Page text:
HP Lovecast

As well as playing, collecting, discussing and writing about games in all of their guises (both retro and current), I also enjoy a good book. Granted, my most recent book purchases have been books about games: The History of Nintendo 1889-1980 by Florent Gorges and Masters of Doom by David Kushner, but I also enjoy reading the works of another author: HP Lovecraft. Lovecraft's most famous creation is arguably the whole Cthulu mythos, and the fear and dread that is encapsulated by that entire sub-genre hinges on the unnerving threat of inter-dimensional beings that possess ageless knowledge beyond human comprehension; and a running theme that being privy to this level of all-knowing consciousness would lead the frail human mind to total breakdown and madness. Personally, I much prefer Shadow Over Innsmouth and The Colour Out of Space to The Call of Cthulu, but that's just my personal preference.

There aren't many mainstream film adaptations of Lovecraft's work (although a Guillermo del Toro adaptation of At the Mountains of Madness is never too far from the rumour mill door), and even fewer console games based on his books. There was The Call of Cthulu: Dark Corners of the Earth for the original Xbox...but there are few other console titles I can think of that specifically reference Lovecraftian horror and the particular brand of ancient, eldritch terror associated with his novels. There is one game on the Dreamcast however, that whilst not being truly based on a Lovecraft tale, takes lots of cues and plot points from his canon. There are interdimensional monsters, ancient other-worldly horrors, tales of madness and an overwhelming sense of dread that permeates every location - a dread that cannot be pinned on one particular source. That game is Alone In The Dark: The New Nightmare.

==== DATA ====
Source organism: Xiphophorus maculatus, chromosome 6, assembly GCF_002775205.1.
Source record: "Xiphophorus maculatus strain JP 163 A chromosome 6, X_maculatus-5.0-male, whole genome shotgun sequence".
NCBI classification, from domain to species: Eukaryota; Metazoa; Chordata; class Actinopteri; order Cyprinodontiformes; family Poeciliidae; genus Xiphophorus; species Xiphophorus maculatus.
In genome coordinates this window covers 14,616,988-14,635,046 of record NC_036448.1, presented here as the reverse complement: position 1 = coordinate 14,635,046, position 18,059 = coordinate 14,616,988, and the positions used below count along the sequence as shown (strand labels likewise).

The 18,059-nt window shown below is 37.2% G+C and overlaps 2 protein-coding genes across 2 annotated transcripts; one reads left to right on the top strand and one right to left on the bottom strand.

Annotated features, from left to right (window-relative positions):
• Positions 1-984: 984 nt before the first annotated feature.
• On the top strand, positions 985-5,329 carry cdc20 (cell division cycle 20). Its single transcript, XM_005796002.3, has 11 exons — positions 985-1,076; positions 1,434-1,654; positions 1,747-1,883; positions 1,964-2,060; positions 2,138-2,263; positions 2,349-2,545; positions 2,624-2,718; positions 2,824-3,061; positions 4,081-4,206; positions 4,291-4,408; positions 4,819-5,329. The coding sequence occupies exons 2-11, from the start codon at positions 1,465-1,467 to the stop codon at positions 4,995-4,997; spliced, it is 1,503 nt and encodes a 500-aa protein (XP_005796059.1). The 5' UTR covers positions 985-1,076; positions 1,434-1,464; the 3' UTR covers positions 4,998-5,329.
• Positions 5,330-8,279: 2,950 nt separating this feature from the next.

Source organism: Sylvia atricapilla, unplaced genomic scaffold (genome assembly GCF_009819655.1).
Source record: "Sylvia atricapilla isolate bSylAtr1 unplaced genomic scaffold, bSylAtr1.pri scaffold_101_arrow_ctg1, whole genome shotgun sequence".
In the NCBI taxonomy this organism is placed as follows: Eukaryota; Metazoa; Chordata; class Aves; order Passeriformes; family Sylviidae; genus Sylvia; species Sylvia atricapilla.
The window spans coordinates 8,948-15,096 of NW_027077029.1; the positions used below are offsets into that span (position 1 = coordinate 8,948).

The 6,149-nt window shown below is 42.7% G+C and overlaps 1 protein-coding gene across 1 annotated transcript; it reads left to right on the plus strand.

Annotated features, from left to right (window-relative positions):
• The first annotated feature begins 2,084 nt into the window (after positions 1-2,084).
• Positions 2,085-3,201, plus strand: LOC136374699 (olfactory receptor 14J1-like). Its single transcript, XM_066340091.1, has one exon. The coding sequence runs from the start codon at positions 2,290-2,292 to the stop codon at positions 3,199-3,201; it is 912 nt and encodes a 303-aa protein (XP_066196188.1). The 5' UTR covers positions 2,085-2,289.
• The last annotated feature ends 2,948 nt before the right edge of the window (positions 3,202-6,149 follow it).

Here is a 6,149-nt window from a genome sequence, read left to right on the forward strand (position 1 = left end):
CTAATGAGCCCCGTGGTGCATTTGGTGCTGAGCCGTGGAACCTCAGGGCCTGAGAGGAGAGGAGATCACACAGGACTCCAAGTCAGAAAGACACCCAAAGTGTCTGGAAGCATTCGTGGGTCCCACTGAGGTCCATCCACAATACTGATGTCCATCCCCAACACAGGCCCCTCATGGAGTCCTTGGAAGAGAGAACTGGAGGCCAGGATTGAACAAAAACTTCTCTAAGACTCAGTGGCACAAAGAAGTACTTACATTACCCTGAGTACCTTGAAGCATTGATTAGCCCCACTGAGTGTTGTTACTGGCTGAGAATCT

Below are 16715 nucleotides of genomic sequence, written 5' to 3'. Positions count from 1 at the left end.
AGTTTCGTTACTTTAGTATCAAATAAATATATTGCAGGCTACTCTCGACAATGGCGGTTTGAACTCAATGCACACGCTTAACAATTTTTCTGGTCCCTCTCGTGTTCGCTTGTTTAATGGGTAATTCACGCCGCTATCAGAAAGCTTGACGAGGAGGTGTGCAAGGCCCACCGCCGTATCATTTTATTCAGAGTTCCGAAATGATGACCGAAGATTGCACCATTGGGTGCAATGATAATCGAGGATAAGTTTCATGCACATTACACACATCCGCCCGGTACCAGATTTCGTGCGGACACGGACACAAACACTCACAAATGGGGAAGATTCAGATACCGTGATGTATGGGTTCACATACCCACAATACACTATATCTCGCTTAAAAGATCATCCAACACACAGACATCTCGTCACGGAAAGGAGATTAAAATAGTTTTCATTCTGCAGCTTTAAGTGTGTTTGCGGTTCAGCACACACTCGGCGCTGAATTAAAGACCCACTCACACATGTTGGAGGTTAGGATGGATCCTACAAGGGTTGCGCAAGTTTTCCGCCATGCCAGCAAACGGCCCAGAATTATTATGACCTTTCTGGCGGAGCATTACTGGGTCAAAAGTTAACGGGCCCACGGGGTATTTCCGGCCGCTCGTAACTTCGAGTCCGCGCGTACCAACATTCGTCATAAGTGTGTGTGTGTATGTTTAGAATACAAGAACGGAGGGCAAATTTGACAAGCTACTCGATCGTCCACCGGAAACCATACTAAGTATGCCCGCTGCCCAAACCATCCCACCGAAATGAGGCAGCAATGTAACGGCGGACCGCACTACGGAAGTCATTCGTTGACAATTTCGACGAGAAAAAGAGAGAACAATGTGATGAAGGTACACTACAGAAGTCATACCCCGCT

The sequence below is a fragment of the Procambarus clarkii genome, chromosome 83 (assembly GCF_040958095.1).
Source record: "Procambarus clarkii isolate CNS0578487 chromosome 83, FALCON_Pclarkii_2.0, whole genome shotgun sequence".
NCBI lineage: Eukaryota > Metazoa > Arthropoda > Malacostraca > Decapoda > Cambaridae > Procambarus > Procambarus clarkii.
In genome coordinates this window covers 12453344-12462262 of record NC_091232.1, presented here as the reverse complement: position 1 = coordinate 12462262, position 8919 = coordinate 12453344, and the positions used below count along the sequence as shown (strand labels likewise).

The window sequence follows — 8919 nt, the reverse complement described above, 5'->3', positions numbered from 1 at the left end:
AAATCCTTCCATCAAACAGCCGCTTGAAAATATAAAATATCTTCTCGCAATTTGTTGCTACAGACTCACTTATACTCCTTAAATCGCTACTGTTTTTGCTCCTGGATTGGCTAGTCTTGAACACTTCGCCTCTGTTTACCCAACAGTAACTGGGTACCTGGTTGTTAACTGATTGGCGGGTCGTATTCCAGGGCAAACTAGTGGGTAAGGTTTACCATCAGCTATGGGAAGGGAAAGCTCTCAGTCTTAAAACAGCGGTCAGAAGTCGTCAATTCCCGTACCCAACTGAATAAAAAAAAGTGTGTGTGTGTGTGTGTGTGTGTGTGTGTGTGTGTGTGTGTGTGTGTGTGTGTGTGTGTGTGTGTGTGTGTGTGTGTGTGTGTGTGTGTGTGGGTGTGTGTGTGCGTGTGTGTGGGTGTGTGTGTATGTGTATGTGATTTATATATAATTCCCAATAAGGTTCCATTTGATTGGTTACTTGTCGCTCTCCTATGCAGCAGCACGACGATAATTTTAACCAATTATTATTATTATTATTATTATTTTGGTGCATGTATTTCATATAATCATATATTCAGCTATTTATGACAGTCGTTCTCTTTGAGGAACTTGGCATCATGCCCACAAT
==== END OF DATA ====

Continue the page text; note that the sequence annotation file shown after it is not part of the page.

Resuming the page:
Developed by DarkWorks and published by Infogrammes in 2001, Alone In The Dark: The New Nightmare (or Alone In The Dark 4, as some prefer to call it) is a 3rd person survival horror adventure in a similar vein to the first three Resident Evil games - you control a polygonal character who can move freely around in pre-rendered locations viewed through a static camera. In the case of AITD4, these locations are set on the mysterious Shadow Island, a small craggy enclave jutting from the sea off the coast of Massachusetts. The plot of the adventure is key to my love of The New Nightmare as it has the hallmarks of a great detective story with paranormal and Lovecraftian undertones: set in 2001, you play as either Edward Carnby or Aline Cedrac and travel to Shadow Island to investigate the death of Carnby's friend and partner Charles Fiske. At the time of his untimely and unexplained death, Fiske was investigating the existence of three ancient stone tablets said to be located on the island, and Carnby and Aline make it their mission to find out the significance of the tablets, and find Fiske's killer.

Of course, things get a little bit more complicated when the plane they are travelling in is sabotaged by creatures unknown and the protagonists are forced to bail out. Naturally, they are separated and this is where the game begins - you can choose to play as either Carnby or Aline, and they each start from a different location on Shadow Island, each with a different set of initial equipment items and with a different style of game. Their paths cross on multiple occasions throughout the game, and they do stay in contact throughout via two-way radio. Rather than simply represent 'easy' or 'hard' styles of play, as in the original Resident Evil, both characters games differ significantly in terms of gameplay - Carnby's game is more of a shooter, while Aline's adventure focuses more on puzzle solving. That's not to say there is no gunplay at all in Aline's game, but if you want all-out shooting, then Carnby's the best character to go for initially.